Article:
I come from the generation that saw the best part of the Westerns from the mid 1940s to 1960 or ’62. And by ’68, the Westerns were over with Peckinpah’s “The Wild Bunch.” So for me to even attempt a Western after Hawks and Ford and Delmer Daves and Peckinpah, there was no place for me to go.
But this story, there’s an oddness to it. They have cars and airplanes and they’re playing golf and living in a modern way, to a certain extent. I had to find something I would feel comfortable with, because I’m from another culture, an urban culture. And there’s a constant that just streams through our culture, which is: Take as much as you can, win as much as you can. Winning is better than losing, taking is better than giving. If people are in your way, work out a deal. If you can’t work out a deal, put them in their place. If they can’t stay in their place, kill them. I felt I could identify with that.
You’re telling a huge story on an epic scale, but it has a very intimate love story at its heart.
That’s what made it fresh for me. Eric (Roth) and I tried in the script to deal with the epic scale of it. And ultimately, I didn’t know where to stop it. Meaning, there are so many details, so many characters. And so we were talking about where’s the heart of the movie. Leo asked me that question. I had to say it was Ernest and Mollie. So that’s where we went in. That was the metaphor for the whole acceptance of genocide, basically. How some decent people could become indecent by just going along with it.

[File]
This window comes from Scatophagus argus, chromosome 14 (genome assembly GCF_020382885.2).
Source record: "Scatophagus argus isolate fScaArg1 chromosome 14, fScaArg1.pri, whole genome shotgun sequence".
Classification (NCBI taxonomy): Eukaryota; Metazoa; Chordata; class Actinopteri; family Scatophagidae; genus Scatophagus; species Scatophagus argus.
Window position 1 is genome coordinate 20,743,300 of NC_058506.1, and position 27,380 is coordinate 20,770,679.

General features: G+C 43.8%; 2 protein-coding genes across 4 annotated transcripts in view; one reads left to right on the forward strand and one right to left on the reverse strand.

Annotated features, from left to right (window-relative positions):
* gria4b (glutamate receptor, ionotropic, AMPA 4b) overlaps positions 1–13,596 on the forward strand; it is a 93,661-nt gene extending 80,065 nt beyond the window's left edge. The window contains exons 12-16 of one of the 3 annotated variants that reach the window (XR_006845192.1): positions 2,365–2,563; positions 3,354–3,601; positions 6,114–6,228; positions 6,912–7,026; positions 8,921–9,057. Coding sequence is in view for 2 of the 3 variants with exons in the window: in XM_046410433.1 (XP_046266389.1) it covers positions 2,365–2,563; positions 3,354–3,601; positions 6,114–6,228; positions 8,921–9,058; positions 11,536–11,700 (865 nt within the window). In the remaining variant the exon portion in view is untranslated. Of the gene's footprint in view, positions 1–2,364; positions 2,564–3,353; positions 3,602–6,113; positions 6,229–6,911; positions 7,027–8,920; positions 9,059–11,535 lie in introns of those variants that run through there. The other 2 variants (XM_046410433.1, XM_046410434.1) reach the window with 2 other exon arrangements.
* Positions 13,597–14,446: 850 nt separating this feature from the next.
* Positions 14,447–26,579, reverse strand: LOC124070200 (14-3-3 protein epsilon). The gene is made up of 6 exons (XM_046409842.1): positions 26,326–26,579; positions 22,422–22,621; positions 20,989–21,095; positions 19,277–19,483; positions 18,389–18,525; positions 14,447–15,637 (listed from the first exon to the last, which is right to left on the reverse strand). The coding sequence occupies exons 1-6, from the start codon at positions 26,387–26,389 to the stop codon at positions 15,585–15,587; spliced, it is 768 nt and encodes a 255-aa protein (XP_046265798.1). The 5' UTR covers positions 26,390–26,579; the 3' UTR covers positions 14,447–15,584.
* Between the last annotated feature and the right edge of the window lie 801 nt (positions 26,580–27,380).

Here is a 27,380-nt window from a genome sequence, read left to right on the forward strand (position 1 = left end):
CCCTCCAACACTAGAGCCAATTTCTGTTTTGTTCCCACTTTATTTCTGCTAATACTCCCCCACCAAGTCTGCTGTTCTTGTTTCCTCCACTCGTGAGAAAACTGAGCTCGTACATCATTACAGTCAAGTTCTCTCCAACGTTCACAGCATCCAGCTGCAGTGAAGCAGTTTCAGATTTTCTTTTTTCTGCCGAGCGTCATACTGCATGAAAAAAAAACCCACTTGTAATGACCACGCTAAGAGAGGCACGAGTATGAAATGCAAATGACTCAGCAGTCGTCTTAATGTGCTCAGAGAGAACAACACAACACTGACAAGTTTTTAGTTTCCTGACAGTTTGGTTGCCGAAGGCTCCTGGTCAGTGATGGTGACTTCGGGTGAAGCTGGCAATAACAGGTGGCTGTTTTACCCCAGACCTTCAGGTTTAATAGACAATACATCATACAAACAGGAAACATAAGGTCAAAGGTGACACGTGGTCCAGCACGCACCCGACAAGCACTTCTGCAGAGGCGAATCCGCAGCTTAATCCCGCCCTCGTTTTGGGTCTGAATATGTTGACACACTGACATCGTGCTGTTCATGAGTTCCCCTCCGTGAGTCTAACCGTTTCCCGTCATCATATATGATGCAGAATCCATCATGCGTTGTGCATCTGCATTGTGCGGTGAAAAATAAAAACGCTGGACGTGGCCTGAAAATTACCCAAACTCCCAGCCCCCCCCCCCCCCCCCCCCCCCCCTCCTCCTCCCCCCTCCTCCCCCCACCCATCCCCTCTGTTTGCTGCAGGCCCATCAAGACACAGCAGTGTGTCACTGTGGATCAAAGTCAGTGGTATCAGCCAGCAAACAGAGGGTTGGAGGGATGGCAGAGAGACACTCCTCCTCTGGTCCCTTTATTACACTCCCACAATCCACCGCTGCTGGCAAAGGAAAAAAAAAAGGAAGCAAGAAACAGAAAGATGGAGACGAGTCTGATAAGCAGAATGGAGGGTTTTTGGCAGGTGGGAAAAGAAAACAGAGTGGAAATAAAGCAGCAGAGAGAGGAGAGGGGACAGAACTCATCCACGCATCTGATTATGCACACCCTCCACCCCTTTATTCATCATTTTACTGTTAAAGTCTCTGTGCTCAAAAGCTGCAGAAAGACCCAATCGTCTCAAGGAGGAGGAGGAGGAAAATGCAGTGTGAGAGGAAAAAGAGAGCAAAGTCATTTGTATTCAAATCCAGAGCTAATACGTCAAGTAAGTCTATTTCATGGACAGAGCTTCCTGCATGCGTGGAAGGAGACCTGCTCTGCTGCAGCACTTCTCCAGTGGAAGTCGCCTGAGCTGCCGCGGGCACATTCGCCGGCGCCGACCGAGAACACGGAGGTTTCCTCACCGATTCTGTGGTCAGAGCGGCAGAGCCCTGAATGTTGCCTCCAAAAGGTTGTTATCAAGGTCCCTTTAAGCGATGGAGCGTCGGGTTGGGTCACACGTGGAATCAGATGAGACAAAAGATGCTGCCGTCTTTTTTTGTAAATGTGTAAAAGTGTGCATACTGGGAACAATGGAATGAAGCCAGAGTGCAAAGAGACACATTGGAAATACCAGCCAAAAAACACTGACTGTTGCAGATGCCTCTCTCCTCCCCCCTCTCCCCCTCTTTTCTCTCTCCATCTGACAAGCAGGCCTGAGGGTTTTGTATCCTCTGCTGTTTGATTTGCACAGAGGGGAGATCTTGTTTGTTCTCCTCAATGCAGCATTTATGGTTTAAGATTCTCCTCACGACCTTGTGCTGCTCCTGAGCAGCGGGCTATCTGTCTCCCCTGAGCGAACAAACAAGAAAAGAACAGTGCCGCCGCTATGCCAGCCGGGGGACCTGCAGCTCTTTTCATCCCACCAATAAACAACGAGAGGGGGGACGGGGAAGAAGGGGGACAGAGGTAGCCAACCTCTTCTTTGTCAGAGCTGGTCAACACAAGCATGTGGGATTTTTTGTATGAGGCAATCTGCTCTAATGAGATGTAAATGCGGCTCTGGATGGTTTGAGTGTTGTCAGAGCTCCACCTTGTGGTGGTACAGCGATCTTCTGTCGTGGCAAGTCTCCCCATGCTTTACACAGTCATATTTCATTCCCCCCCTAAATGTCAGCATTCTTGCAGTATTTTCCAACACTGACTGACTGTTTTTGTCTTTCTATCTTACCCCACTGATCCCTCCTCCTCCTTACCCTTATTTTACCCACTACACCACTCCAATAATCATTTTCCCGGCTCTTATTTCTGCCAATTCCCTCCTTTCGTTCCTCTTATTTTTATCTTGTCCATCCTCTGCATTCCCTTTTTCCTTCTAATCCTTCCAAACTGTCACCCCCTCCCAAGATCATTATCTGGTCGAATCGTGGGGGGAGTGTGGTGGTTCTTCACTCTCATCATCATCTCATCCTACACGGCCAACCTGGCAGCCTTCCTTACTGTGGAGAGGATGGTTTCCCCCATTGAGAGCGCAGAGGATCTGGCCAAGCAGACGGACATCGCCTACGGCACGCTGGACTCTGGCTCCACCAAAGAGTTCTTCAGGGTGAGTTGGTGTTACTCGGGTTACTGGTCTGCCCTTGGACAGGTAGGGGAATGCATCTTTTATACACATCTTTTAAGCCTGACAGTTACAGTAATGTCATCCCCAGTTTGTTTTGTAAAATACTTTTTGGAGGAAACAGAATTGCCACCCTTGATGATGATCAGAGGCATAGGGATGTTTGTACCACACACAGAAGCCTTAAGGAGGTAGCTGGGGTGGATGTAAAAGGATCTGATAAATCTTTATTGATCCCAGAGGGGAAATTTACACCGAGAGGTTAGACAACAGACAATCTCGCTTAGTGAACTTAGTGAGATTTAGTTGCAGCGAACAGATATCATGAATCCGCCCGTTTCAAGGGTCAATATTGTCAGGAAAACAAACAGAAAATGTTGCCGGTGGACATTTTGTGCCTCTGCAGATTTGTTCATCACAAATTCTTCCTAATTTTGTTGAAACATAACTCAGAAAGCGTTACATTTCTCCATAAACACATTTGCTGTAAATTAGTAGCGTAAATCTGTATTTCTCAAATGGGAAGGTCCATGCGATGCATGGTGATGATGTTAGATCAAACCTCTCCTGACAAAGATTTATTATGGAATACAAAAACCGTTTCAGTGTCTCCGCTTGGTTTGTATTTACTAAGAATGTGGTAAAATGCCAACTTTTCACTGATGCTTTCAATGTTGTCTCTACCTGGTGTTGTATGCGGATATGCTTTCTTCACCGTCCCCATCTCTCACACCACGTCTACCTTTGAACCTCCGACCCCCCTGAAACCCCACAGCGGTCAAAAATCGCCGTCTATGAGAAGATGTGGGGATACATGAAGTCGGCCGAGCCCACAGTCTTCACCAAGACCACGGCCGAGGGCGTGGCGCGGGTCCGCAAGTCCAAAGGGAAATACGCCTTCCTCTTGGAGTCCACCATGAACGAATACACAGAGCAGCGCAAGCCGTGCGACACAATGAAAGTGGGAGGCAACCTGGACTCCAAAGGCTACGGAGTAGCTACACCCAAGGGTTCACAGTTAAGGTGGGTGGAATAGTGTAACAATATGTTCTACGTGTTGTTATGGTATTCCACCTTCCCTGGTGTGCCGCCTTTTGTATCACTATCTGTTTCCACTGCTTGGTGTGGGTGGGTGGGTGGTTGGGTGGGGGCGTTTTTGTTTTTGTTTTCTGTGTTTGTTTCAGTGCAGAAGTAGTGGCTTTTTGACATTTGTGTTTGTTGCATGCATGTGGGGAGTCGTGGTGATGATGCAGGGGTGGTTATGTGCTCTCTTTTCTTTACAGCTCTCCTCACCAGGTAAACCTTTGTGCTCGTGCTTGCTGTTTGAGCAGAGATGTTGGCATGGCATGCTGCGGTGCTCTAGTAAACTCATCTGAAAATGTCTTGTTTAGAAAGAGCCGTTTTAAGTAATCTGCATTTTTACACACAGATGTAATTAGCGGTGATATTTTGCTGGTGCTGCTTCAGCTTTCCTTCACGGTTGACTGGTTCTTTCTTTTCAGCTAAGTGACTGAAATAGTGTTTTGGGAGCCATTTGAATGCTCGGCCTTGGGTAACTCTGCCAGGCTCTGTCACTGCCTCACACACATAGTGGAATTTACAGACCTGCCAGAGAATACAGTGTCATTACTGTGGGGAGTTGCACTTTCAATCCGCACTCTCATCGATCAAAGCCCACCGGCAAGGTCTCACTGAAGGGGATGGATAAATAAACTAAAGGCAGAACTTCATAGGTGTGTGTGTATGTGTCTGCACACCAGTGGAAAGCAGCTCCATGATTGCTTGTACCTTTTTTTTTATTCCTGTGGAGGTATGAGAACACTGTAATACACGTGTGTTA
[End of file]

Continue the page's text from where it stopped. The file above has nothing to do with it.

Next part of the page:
There’s a lot of talk these days about who has the right to tell a story, especially a story from a group that traditionally has not been able to tell its own stories on a large platform.
Yeah. Yeah, I know.
At the end of your film, you explicitly show us white people telling this story.